Award-winning American composer and lyricist John Bucchino is not as well-known here as some songwriters who have journeyed to play in London, but his work is much beloved by the cabaret cognoscenti. He has written for both Broadway and film, and his compositions have been performed by pop, theatre and opera artists such as Art Garfunkel, Kristin Chenoweth and Yo-Yo Ma. Much of his material gets aired, though, on the concert and cabaret circuit – and for good reason. His songs often tell a whole story, are complex and rich, rather than glitzy, and are for the most part melodic with only selective moments of discord included for specific effect. Such fare is a gift for the cabaret singer.
Tonight, however, is a departure from his own compositions. Indeed, it is a departure from songs altogether – this is a solo piano show, and a very surprising one.
Between May 12th and May 30th 2003, during a series of eight recording sessions, Bucchino played (and, as he says, ‘played with’) the songs of Richard Rodgers on that great Broadway composer’s own piano, currently owned by Rodger’s grandson Adam Guettel, who has it in his New York flat.
Bucchino does not read music. He plays entirely ‘by ear and by instinct’, so his final arrangements of Rodgers’ work have not been written down, but were recorded as he played them, and what he considered the best of them appeared on his album On Richard Rodgers’ Piano (voted Best Instrumental CD by Show Business Weekly). Bucchino played simply ‘whatever popped into my fingers’, as the spirit (probably residing in that seasoned piano) moved him.
Such was the success of that extraordinary venture, he decided to follow the same procedure with the music of The Beatles, culminating in a new album BEATLES Reimagined.
The evening presented at Crazy Coqs is the second performance of a selection from both those albums, together with anecdotes about the songs’ history and insights into his pianistic process. These anecdotes are by no means dry or academic, but are delivered with humour and enthusiasm, and give helpful pointers for us to listen out for, such as he likes to use his right hand to play counterpoint as well as melody, most especially in the music of Rodgers.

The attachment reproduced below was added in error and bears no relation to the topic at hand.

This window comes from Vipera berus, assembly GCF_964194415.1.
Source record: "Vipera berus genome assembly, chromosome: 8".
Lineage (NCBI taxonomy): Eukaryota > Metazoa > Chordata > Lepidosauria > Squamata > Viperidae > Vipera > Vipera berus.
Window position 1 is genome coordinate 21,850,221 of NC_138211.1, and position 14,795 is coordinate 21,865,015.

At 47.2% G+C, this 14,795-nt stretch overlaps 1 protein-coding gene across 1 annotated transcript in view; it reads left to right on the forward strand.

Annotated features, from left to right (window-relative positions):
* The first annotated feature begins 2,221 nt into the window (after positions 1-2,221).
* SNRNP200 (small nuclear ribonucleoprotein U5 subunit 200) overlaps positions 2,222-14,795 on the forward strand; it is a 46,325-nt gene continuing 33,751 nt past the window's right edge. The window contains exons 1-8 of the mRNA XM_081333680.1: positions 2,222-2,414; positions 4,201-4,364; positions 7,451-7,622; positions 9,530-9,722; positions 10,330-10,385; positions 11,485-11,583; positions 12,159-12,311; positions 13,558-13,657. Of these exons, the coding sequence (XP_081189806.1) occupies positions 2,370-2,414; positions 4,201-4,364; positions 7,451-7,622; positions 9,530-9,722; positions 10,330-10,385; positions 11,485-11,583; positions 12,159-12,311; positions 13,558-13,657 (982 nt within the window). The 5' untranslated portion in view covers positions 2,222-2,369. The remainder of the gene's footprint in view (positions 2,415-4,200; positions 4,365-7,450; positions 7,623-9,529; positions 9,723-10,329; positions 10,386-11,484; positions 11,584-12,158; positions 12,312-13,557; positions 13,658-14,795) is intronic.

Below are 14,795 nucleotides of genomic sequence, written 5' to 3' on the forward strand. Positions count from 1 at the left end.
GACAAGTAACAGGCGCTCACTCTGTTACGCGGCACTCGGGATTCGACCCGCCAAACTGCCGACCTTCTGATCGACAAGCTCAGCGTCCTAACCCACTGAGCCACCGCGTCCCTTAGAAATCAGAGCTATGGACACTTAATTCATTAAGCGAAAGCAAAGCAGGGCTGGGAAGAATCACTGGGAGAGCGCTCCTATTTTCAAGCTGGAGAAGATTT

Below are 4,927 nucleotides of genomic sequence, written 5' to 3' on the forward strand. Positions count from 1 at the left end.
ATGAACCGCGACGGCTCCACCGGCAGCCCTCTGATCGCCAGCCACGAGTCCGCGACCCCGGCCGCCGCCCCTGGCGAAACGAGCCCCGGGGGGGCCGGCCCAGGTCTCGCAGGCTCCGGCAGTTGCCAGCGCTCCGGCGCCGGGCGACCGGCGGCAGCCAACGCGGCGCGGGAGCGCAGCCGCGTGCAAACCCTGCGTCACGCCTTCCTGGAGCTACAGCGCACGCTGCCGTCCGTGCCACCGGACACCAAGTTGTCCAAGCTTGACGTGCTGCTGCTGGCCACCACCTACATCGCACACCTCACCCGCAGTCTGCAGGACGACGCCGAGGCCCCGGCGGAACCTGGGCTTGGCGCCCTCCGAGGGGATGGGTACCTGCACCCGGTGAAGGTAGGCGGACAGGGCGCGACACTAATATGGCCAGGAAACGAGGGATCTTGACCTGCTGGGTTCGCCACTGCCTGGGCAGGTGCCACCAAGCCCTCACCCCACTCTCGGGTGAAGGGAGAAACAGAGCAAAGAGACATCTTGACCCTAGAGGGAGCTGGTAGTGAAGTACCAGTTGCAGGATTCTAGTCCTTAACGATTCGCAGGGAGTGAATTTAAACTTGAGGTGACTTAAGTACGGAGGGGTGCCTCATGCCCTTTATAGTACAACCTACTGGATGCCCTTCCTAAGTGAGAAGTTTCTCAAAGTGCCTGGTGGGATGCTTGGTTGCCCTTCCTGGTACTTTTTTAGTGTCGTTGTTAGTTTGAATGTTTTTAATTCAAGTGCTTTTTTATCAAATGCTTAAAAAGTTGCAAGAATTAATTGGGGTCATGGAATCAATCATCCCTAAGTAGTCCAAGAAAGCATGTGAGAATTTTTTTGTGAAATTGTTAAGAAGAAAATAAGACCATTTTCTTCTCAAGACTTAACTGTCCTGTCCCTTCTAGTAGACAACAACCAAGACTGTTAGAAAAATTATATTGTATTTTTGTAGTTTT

The arrangements are inventive, engaging and exceptionally beautiful. The programme itself is well-balanced with a good mix of ballads and up-tempo. Most of the songs he plays are very familiar to the audience, but although we have never heard them played like this, none are rendered so outré, that the audience gets lost or feels alienated, as I have seen in far too many jazz performances. Musically intricate and fascinating, the songs are rendered resonant and recognisable, with lush and sensuous playing, making each a fresh delight.
Each item is improvised on the spot, albeit that certain shapes may be emerging predictably for Bucchino himself, so that standout numbers of any one night may play out very differently on another occasion.
However, the ones that struck me were The Beatles’ Norwegian Wood, with a delicate start leading to an encompassing crescendo, and then fading with a surprise ending; a yearning version of While My Guitar Gently Weeps; the haunting Fool on the Hill; and a beautiful treatment of Rodgers and Hammerstein’s If I Loved You from Carousel. He explained that his mother listened to the album of that musical many times whilst pregnant with him, so he is indeed deeply steeped in the Rodgers work.
Bucchino tends to favour atmospheric and melancholic songs, it seems, almost as though he is working something through in his mind, often leading to an intense climax and then resolving. The extra decorative notes lead the listener, each contributing to the drama or musical narrative, rather than simply show off his prowess or provide gymnastics. There is nothing gratuitous here.
His patter is charming with amusing stories, such as his encounter with Billy Joel, which help us feel we know him better, and as he pointed out, this was a huge exercise in trust, both in his own musical instincts and that his muse would not let him down in public, and also in the audience’s willingness and ability to remain attentive, given this is a purely improvised instrumental evening.
Apart from his encore, which was genuinely unplanned, the evening was ended with a reflective, quiet arrangement of McCartney’s Blackbird, rather than a stomping rousing finish – an appropriate choice for the programme presented.
This was a very unusual, quite unexpected and truly delightful show. I can honestly say I have never enjoyed an instrumental evening more.